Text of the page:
That confusion gnawed at me. There’s always trolls and dismissers to be found about any film, but there were also quite a few people who generally wanted some insight beyond footage of 8-bit graphics in real-time environments and Michael Cera cracking jokes about lesbians. It was enough that I decided to do something I’ve never done with a set report before – I scrapped it. A 1,500 word piece wiped off my computer just like that. You wouldn’t be out of line to say that five minutes after I had done it, my face bore a closer resemblance to Gwyneth Paltrow accepting an Oscar than the glum, pudgy, only mildly insane Australian webmaster that usually stares back at me from a mirror.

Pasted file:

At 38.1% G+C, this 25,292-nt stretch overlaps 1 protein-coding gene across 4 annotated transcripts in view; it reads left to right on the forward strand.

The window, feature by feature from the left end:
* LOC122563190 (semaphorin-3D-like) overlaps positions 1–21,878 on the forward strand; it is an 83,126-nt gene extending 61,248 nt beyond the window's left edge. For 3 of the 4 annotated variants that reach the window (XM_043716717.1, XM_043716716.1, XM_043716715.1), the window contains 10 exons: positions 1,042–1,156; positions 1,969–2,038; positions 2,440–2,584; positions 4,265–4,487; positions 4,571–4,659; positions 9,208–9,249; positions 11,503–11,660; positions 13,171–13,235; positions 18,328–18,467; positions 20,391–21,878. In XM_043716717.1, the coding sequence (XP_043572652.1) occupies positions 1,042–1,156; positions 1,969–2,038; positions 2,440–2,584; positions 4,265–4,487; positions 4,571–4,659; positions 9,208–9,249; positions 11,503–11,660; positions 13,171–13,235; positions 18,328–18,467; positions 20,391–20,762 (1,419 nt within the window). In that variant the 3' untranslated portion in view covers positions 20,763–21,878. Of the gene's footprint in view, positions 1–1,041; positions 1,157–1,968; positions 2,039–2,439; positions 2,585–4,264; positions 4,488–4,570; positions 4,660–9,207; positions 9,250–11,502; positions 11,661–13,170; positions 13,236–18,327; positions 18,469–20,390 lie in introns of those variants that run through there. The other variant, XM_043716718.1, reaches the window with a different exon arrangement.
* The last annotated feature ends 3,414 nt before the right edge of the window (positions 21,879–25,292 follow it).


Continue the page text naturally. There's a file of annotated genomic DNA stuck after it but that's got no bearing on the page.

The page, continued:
Why this drastic course of action? Because it was a puff piece like most set visit reports you read online and which I myself have been guilty of writing quite a few times in the past. The odd quote here and there, a bit of travelogue and pleasantries with background information on the property, and ultimately very little in the way of explaining what the film is about and the adaptation/filmmaking process.

Some of the others on that visit had done short pieces, others more exhaustive and detailed reports buoyed a lot by their experience and knowledge of the comic itself. Pretty much all of it was solid work which I’m sure the studio was more than happy with. Yet for this I felt a standard report from me just wasn’t good enough, let alone one that would’ve been lost amidst a dozen other articles of a similar (and frankly better) nature. Here was a film deserving of more than a few hours quick write-up about what hair colour each character is or what obscure bit of cinema inspired the filmmakers in their approach to shooting major violence with a PG-13 rating.